The Bank of Israel’s decision on Leumi Group holding shares of the company that is purchasing Leumi card.

The Supervisor of Banks today notified Bank Leumi that the Bank of Israel will not allow the Leumi Group to realize the option to
purchase up to 20 percent of the company through which the purchaser will purchase Leumi Card.


It was clarified that such a purchase is not consistent with the spirit of the Increased Competition Law.  Despite the possibility that such a holding could create a commitment on the part of Leumi Group to the success of Leumi Card, the decisive consideration in the Bank of Israel’s decision is its desire to ensure the implementation of the purpose of the law, which is intended to create separate financial entities that will not hesitate to become a significant competitive factor.  It was therefore decided not to allow Leumi Group to continue to be involved through the holding of shares of the designated company that will purchase Leumi Card.


This decision is a further step in a series of measures adopted by the Banking Supervision Department to advance the separation of the credit card companies. The following is a list of the main measures taken by the Banking Supervision Department to encourage and enable the credit card companies to become generators of competition, and even to become banks should the purchasers be so interested:


1.      Leniency in capital requirements—to a level of 8 percent core capital adequacy and 11.5 percent total capital.  These rates are lower than the requirements for the existing banks;

2.      Leniency in liquidity—with a change in the arrangement for transferring funds between the bank and the credit card company;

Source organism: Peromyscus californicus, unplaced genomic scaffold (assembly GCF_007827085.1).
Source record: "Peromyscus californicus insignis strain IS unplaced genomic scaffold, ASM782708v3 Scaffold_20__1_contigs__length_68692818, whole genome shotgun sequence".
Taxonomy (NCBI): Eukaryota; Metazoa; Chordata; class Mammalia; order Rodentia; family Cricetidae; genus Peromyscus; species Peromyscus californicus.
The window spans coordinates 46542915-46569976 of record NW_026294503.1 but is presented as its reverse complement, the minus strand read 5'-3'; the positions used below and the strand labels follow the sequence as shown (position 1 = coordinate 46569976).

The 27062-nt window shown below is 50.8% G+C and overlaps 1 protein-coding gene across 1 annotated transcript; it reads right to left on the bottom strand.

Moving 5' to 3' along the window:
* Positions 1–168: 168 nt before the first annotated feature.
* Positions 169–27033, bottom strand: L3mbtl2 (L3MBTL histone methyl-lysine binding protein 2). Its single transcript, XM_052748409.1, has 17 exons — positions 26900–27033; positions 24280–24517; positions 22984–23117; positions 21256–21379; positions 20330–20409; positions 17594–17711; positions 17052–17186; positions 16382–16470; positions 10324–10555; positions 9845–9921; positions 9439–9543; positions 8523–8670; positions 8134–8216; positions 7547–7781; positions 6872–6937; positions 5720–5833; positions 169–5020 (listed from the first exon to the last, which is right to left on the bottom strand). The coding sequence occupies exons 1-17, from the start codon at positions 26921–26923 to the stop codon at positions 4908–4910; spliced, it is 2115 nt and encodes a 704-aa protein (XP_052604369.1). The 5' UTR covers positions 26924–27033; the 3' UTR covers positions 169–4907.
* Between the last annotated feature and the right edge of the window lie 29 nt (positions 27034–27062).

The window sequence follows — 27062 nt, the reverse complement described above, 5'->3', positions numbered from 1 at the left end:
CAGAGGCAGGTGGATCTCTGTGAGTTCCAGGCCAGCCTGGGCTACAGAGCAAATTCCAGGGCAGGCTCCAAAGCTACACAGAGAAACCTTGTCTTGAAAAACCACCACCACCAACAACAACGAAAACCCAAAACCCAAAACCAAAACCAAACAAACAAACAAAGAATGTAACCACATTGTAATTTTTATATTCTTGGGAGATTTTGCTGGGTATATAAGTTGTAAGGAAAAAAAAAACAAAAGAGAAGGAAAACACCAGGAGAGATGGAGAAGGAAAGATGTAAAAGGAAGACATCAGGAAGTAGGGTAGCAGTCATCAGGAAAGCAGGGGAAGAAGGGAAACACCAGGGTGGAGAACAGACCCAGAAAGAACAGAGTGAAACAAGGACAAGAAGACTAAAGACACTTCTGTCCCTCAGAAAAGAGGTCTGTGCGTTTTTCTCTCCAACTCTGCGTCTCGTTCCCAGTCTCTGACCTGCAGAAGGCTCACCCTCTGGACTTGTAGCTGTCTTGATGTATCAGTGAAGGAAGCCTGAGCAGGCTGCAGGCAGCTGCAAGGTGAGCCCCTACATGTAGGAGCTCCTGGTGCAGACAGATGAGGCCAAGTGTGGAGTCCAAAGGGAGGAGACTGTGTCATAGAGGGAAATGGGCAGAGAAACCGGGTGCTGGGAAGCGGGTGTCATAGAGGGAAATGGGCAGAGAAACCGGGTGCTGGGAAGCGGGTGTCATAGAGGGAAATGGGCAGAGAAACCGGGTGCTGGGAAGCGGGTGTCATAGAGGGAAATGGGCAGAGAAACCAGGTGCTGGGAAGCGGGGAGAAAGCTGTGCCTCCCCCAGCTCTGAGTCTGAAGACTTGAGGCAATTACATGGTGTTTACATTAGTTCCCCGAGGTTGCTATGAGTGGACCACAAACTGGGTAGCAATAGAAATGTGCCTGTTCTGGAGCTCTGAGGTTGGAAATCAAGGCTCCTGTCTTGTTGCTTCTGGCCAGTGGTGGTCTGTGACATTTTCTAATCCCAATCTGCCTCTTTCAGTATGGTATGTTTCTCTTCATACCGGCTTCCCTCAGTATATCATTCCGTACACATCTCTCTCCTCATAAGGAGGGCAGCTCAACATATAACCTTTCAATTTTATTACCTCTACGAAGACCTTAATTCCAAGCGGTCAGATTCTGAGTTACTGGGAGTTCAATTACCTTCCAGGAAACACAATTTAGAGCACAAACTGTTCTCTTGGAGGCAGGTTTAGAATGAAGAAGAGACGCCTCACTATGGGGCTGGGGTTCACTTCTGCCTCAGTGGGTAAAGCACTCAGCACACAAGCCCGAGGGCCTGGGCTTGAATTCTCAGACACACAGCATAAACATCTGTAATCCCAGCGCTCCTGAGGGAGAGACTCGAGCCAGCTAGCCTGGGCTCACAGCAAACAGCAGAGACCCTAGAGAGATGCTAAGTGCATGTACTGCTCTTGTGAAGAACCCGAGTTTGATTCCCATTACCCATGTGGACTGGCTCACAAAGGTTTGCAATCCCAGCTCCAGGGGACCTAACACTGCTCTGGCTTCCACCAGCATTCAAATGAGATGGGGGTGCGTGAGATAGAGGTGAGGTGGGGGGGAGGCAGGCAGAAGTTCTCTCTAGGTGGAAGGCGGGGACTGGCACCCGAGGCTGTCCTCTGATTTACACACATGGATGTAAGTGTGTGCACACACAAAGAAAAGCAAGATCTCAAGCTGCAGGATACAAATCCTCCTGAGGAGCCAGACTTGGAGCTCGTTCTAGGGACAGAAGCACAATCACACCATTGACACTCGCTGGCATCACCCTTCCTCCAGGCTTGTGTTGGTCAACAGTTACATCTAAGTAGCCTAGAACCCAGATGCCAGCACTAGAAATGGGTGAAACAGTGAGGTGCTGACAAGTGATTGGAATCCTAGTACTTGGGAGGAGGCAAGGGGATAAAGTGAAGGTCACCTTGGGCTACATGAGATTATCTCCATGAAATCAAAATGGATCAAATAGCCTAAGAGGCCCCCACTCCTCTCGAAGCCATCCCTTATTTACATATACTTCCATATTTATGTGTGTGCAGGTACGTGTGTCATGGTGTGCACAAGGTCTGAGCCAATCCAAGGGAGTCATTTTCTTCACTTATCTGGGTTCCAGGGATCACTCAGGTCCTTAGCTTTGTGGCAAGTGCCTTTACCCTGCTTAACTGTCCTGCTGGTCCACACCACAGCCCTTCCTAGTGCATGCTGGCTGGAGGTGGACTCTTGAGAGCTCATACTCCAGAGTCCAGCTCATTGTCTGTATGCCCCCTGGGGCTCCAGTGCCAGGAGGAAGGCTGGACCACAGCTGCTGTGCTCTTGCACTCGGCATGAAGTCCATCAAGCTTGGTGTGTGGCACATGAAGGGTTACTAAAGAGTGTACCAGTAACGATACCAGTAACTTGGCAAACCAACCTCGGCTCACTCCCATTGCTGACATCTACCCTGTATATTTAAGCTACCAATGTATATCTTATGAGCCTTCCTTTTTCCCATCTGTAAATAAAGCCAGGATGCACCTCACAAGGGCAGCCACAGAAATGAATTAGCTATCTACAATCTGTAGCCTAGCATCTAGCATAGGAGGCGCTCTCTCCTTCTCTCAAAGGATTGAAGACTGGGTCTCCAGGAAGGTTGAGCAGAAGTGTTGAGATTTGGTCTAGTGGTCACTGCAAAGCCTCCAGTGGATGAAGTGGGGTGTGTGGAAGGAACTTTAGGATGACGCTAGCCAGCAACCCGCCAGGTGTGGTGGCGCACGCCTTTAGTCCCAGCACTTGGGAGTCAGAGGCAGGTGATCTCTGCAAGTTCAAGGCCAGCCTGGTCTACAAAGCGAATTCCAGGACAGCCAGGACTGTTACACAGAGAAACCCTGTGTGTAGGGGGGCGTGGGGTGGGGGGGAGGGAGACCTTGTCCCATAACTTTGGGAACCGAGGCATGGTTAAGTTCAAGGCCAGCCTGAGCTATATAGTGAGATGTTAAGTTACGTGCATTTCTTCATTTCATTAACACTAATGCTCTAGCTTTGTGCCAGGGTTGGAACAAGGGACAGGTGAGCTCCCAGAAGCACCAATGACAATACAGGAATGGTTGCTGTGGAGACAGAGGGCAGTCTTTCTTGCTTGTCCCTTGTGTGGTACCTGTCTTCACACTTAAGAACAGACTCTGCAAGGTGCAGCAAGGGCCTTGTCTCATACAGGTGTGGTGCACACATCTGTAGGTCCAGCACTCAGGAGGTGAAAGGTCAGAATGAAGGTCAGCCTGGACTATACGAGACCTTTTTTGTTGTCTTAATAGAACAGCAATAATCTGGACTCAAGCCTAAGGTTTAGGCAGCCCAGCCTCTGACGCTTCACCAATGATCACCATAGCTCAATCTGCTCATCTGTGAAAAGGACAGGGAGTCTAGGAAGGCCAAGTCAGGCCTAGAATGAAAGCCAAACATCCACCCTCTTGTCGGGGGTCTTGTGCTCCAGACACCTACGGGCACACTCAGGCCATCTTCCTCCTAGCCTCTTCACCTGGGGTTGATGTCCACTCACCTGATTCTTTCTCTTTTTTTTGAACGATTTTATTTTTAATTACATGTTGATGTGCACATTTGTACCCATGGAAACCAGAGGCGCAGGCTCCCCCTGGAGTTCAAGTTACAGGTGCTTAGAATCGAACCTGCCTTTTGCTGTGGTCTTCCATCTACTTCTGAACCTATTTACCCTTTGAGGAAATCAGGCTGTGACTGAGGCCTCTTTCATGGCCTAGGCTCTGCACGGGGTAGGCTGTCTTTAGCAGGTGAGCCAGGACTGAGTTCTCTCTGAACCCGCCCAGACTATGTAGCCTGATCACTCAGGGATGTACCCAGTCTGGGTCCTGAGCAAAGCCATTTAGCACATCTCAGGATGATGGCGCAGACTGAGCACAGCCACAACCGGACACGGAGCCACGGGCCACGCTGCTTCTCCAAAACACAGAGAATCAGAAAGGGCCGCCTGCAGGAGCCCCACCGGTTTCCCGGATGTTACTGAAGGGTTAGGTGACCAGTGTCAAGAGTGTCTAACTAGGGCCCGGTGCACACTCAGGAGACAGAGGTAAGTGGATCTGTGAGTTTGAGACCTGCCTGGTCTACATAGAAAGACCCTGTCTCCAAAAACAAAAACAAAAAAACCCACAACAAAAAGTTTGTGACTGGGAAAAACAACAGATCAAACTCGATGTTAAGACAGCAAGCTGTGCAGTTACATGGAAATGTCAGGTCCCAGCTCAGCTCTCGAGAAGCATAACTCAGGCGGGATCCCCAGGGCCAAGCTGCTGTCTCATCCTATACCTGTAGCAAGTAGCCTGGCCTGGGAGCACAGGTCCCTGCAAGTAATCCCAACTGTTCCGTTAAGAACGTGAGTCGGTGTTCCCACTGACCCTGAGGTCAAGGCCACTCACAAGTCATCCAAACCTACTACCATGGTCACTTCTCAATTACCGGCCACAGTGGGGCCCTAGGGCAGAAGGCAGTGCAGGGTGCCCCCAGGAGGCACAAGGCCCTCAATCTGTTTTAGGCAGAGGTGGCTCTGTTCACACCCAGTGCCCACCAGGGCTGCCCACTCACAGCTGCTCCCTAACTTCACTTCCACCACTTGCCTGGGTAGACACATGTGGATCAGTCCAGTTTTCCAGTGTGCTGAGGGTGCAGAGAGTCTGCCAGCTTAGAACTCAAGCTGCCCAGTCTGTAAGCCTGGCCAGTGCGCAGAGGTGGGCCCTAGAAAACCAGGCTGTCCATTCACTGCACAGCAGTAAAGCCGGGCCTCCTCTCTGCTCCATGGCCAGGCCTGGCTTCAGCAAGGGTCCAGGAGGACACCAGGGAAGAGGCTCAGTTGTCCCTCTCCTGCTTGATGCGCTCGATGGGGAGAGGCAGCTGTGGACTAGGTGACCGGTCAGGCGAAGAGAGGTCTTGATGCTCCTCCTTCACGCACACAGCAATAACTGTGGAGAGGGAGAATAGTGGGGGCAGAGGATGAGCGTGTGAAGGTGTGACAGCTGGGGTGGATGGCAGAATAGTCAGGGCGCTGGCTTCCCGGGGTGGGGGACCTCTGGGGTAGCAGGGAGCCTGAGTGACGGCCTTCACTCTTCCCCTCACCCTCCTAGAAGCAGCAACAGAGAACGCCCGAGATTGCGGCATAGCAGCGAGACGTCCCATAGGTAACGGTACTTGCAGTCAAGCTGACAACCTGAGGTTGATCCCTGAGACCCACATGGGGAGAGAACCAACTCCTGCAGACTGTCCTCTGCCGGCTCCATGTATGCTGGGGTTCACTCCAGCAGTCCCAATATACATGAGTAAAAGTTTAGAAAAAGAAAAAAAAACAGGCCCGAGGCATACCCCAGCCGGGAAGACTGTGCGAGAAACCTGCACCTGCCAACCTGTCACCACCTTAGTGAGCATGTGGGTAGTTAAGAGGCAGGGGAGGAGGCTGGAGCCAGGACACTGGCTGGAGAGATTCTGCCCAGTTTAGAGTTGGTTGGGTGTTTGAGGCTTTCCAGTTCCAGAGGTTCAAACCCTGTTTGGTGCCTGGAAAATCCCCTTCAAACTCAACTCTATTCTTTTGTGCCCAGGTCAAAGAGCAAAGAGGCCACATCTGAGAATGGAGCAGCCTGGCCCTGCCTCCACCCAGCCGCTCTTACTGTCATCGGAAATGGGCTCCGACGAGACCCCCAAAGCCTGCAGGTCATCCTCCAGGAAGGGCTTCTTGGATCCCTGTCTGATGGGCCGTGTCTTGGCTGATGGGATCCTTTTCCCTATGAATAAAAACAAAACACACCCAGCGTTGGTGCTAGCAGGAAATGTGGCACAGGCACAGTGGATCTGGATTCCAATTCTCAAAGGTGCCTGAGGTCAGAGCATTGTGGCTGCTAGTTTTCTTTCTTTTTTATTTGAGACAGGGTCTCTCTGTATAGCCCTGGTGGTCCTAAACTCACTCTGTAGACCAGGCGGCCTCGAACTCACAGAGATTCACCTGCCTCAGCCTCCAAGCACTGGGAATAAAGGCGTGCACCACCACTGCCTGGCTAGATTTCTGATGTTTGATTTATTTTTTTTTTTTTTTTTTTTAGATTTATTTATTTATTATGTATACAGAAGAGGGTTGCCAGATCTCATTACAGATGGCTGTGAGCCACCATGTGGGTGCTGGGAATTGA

3.      Requirement to change the composition of the Board of Directors in the period before the separation—removing directors who belong to the business units at the banks from being members of the Board of Directors at the credit card companies;

4.      Leniency in providing lines of credit to credit card companies and lowering the interest rate on this credit—by easing the capital requirements and more;

5.      Operating agreements between the bank and the credit card company—among other things, ensuring that customer information shall belong to the credit card company, and through it the company will be able to compete for the bank’s customers, as set out in the law;

6.      Close guidance for all those interested in purchasing the companies, with the objective of providing regulatory certainty that is very important to the purchasers;

7.      Ownership: Expanding the possibility of purchasing the credit card companies to private equity funds and nonfinancial entities, in order to enable the sale of the companies and the contribution of know-how and experience from abroad through these entities;

8.      Publishing an outline of the interchange fee for the coming years, and providing regulatory certainty in this context as well;

9.      Expanding the business model: Expressing readiness to allow the credit card companies to operate in a wide variety of financial fields immediately after their separation;

10.  The option to turn the credit card company into a bank:  The Banking Supervision Department announced that it would be prepared to grant a banking license to a credit card company in a very short time.  A new bank will be subject to less regulation, adjusted to risk.


Supervisor of Banks Dr. Hedva Ber said, “The Bank of Israel will continue to guide the separation and to provide regulatory support to the separated credit card companies until they are firmly established as independent and competitive companies, as part of the structure of measures we are taking to advance competition in the fields of banking.”